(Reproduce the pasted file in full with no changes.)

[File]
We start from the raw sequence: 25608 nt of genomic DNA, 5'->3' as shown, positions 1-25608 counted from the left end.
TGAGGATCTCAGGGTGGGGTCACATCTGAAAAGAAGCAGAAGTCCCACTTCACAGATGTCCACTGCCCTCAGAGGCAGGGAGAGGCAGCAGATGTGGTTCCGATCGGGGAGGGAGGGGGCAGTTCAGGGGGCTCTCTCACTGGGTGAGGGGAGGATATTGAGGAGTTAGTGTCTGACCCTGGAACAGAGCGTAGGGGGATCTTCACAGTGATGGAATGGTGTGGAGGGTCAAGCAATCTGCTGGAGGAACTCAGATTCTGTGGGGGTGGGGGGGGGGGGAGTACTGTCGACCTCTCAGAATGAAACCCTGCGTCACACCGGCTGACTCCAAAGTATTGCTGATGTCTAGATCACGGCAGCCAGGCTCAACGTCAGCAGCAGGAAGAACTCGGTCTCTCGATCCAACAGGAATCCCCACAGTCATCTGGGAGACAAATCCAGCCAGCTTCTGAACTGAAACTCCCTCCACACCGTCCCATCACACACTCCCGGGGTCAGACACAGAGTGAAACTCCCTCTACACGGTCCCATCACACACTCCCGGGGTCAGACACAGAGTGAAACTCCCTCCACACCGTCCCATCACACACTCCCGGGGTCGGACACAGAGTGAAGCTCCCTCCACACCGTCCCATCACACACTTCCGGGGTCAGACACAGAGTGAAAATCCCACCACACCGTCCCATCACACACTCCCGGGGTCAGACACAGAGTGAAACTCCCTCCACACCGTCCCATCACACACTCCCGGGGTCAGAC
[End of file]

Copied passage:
We start from the raw sequence: 25608 nt of genomic DNA, 5'->3' as shown, positions 1-25608 counted from the left end.
TGAGGATCTCAGGGTGGGGTCACATCTGAAAAGAAGCAGAAGTCCCACTTCACAGATGTCCACTGCCCTCAGAGGCAGGGAGAGGCAGCAGATGTGGTTCCGATCGGGGAGGGAGGGGGCAGTTCAGGGGGCTCTCTCACTGGGTGAGGGGAGGATATTGAGGAGTTAGTGTCTGACCCTGGAACAGAGCGTAGGGGGATCTTCACAGTGATGGAATGGTGTGGAGGGTCAAGCAATCTGCTGGAGGAACTCAGATTCTGTGGGGGTGGGGGGGGGGGGAGTACTGTCGACCTCTCAGAATGAAACCCTGCGTCACACCGGCTGACTCCAAAGTATTGCTGATGTCTAGATCACGGCAGCCAGGCTCAACGTCAGCAGCAGGAAGAACTCGGTCTCTCGATCCAACAGGAATCCCCACAGTCATCTGGGAGACAAATCCAGCCAGCTTCTGAACTGAAACTCCCTCCACACCGTCCCATCACACACTCCCGGGGTCAGACACAGAGTGAAACTCCCTCTACACGGTCCCATCACACACTCCCGGGGTCAGACACAGAGTGAAACTCCCTCCACACCGTCCCATCACACACTCCCGGGGTCGGACACAGAGTGAAGCTCCCTCCACACCGTCCCATCACACACTTCCGGGGTCAGACACAGAGTGAAAATCCCACCACACCGTCCCATCACACACTCCCGGGGTCAGACACAGAGTGAAACTCCCTCCACACCGTCCCATCACACACTCCCGGGGTCAGAC